For someone who is very unpolitical, even I have felt the impact of AMS elections: one person made a speech in a class, I heard a couple of introductory speeches while eating lunch in the SUB, and most tellingly, I’ve received a few invitations to join Facebook groups voting for their favourite representatives.

Turning them all down made me question, perhaps for the first time, why I am so politically apathetic in not only the AMS, but HK and Canadian politics as well.

Actually, I can answer the one about Canada. I know nothing about Canadian politics beyond who the current Prime Minister is, and that takes me five to ten seconds to recall at any given time. I can name the President and Premier of China much faster. Like Canadian politics, I think it would be a step worse for me to vote randomly for people I don’t know than to just not know and to abstain from AMS elections altogether. Not that where I am is particularly sensible either. I should really know how things work.

Wherefore this political apathy? None of my family is political. None of my friends at home were. In fact, no one I knew in HK was actually political. Is this because we are rooted in being an ex-British colony when we didn’t have the vote? (One of those niceties that no one ever mentions when people criticise China for not allowing democracy in HK: Britain didn’t either.

Is it because we don’t have universal suffrage right now? The current system is to vote for representatives for your district and/or profession/industry, and these representatives will vote for the Chief Executive (who governs the city, and who reportedly has a higher salary than the US President, which is just ludicrous). I’m not sure how voting for legislators (LEGCO) works but it’s similar I think. People have been going on marches for “democracy” (i.e. universal suffrage) for a few years now. Of course, another one of those things which media (at least the main English broadsheet I read) stopped reporting on after the fashion for calling for universal suffrage came into being is the fact that when surveyed, the vast majority of the population doesn’t actually know how the HK political system works. It all makes me skeptical of whether people know what they are really demanding for when they go on democracy marches. In fact, people seem to be doing protests all the time now and they’re more often than not insignificantly small.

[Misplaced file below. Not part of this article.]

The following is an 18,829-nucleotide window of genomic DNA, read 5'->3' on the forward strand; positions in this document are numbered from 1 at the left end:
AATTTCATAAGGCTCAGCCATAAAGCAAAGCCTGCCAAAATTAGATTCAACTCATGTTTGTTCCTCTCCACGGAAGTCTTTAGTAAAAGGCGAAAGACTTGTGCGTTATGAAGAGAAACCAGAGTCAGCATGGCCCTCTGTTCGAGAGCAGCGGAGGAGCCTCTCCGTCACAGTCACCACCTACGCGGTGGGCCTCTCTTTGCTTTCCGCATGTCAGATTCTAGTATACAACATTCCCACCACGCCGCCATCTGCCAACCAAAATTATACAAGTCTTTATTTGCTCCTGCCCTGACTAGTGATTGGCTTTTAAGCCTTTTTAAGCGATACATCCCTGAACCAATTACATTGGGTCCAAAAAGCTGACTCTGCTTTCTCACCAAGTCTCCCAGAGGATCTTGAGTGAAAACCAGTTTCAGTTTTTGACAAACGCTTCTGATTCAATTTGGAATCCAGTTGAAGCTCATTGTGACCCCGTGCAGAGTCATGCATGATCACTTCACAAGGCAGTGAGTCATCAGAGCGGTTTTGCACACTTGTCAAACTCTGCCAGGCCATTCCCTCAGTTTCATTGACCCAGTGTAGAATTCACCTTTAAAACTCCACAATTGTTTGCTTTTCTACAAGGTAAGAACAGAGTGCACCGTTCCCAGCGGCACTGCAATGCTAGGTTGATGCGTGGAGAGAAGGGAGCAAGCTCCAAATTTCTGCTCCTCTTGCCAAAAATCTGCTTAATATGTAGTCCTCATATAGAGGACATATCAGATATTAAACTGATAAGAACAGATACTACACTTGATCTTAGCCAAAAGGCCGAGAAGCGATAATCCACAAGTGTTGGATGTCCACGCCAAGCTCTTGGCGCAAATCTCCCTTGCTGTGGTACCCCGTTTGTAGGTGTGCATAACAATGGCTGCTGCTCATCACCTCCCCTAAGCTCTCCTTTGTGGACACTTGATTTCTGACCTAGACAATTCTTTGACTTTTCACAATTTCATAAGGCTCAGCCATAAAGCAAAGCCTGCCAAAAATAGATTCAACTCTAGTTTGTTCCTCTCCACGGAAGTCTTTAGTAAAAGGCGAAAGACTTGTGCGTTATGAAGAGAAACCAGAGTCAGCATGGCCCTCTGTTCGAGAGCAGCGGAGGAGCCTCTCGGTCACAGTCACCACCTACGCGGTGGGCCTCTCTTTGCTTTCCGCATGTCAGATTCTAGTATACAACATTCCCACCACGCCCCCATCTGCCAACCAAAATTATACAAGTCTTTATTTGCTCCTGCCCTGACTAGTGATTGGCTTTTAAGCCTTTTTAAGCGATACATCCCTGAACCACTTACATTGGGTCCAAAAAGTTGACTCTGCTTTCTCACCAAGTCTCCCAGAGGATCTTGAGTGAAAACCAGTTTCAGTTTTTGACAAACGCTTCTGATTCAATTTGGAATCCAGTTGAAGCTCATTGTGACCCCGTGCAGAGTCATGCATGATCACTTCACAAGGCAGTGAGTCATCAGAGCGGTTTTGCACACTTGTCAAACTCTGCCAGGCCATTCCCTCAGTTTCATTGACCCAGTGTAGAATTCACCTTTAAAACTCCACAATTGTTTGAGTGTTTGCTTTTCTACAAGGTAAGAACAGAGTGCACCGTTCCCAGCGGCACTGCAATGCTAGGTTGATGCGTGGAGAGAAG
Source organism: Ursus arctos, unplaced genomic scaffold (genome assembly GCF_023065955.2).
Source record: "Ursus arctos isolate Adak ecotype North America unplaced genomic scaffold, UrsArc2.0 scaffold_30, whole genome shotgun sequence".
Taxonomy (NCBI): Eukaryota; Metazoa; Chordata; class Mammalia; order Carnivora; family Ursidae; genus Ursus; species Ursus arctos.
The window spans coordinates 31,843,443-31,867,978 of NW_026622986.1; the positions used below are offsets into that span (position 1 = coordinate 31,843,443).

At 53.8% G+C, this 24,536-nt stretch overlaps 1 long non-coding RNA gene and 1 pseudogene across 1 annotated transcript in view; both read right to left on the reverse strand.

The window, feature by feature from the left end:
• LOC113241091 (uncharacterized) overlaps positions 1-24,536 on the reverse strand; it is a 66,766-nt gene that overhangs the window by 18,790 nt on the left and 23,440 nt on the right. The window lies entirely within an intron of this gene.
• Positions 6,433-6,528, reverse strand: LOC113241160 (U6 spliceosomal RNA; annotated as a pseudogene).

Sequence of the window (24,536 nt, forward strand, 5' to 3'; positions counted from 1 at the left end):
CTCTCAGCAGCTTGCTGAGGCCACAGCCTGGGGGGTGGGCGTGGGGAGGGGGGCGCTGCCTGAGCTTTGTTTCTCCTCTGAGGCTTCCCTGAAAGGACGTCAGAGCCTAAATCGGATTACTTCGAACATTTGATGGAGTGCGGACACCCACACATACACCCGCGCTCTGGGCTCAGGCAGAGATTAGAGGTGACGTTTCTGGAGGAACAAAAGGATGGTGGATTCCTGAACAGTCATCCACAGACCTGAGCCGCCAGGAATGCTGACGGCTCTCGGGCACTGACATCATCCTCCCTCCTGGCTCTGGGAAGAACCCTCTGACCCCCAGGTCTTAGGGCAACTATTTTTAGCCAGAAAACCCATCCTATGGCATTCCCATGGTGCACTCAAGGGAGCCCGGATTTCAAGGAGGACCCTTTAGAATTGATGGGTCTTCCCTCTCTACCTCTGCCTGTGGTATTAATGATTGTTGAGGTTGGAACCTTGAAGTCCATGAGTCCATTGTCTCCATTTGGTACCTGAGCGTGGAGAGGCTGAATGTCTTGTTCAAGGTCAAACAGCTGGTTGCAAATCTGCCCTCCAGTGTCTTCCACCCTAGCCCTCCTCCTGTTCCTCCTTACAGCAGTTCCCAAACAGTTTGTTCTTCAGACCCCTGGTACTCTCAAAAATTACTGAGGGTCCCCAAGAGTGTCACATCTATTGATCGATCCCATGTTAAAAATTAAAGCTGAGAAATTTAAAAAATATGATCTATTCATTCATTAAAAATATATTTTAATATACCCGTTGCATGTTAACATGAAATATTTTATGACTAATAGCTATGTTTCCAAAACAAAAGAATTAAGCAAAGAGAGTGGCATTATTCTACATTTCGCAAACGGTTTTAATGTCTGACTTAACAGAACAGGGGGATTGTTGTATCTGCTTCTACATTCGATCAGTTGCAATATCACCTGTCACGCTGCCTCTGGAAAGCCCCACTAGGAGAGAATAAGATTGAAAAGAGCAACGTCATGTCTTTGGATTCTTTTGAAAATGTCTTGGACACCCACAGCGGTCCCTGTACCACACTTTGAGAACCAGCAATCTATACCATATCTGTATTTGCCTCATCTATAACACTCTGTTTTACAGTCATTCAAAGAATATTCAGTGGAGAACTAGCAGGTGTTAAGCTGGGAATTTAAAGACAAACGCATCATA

People went on another march when I was in HK over the break. Why? Because the Chinese government — and get this — has agreed to allow universal suffrage for the 2017 Chief Executive elections. But no, some people (politicians who want to have a pro-democratic reputation, perhaps) want to have universal suffrage for the 2012 Legco elections, so they had a little protest. Even though most people still don’t know how the system works. I dunno, but I always thought that democracy only works nicely when those who are voting are educated and well-informed about the system…

Still, I was delighted and surprised when I heard the news. I don’t think I expected the mainland government to be so supportive of universal suffrage so soon, just ten years after the original handover. It also efficiently squelches the previous raging (mostly foreign, I noticed) criticism that China would never allow universal suffrage/democracy. Teehee. I seem to have this streak of disliking other countries telling mine what to do. (Hey, I just discovered where I hold allegiance to!) But then again, how much would America like it if China started saying how they’re wrong and this this this is how things should be done?